To Howard Phillips Lovecraft
By CLARK ASHTON SMITH
Lover of hills and fields and towns antique,
How hast thou wandered hence
On ways not found before,
Beyond the dawnward spires of Providence?
Hast thou gone forth to seek
Some older bourn than these—
Some Arkham of the prime and central wizardries?
Or, with familiar felidæ,
Dost now some new and secret wood explore,
A little past the senses' farther wall—
Where spring and sunset charm the eternal path
From Earth to ether in dimensions nemoral?
Or has the Silver Key
Opened perchance for thee
Wonders and dreams and worlds ulterior?
Hast thou gone home to Ulthar or to Pnath?
Has the high king who reigns in dim Kadath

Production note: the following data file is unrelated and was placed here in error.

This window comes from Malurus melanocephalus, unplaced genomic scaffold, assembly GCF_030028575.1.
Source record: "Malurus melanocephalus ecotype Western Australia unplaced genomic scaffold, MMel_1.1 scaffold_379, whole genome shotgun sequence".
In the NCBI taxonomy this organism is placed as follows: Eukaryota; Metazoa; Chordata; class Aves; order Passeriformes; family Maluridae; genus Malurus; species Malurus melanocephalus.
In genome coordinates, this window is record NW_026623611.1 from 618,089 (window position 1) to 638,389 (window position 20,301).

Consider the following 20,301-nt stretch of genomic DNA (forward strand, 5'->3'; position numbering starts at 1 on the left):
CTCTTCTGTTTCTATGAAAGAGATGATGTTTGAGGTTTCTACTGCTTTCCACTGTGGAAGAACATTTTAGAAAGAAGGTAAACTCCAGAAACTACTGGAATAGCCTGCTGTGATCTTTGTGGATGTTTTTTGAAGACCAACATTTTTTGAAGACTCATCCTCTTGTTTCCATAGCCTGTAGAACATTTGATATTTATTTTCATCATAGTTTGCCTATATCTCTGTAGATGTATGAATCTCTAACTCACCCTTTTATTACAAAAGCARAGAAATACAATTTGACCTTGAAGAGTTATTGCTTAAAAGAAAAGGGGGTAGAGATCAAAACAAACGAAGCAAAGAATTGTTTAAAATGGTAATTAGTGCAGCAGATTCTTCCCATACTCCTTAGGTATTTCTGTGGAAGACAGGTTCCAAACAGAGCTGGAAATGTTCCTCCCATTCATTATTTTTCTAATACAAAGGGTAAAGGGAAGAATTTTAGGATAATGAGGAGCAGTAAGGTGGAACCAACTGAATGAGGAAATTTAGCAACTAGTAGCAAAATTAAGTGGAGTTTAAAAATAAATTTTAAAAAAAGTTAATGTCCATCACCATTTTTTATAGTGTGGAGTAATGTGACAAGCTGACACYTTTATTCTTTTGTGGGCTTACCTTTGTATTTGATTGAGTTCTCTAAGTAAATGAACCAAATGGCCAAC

Called back his courtly, sage embassador?
Or darkling Cthulhu sent
The Sign which makes thee now a councilor
Within that foundered fortress of the deep
Where the Old Ones stir in sleep,
Till mighty temblors shake their slumbering continent?
Lo! in this little interim of days,
How far thy feet are sped
Upon the fabulous and mooted ways
Where walk the mythic dead!
For us the grief, for us the mystery....
And yet thou art not gone
Nor given wholly unto dream and dust:
For, even upon
This lonely western hill of Averoigne
Thy flesh had never visited.
I meet some wise and sentient wraith of thee,
Some undeparting presence, gracious and august.
More luminous for thee the vernal grass,
More magically dark the Druid stone
And in the mind thou art for ever shown
As in a wizard glass;
And from the spirit's page thy runes can never pass.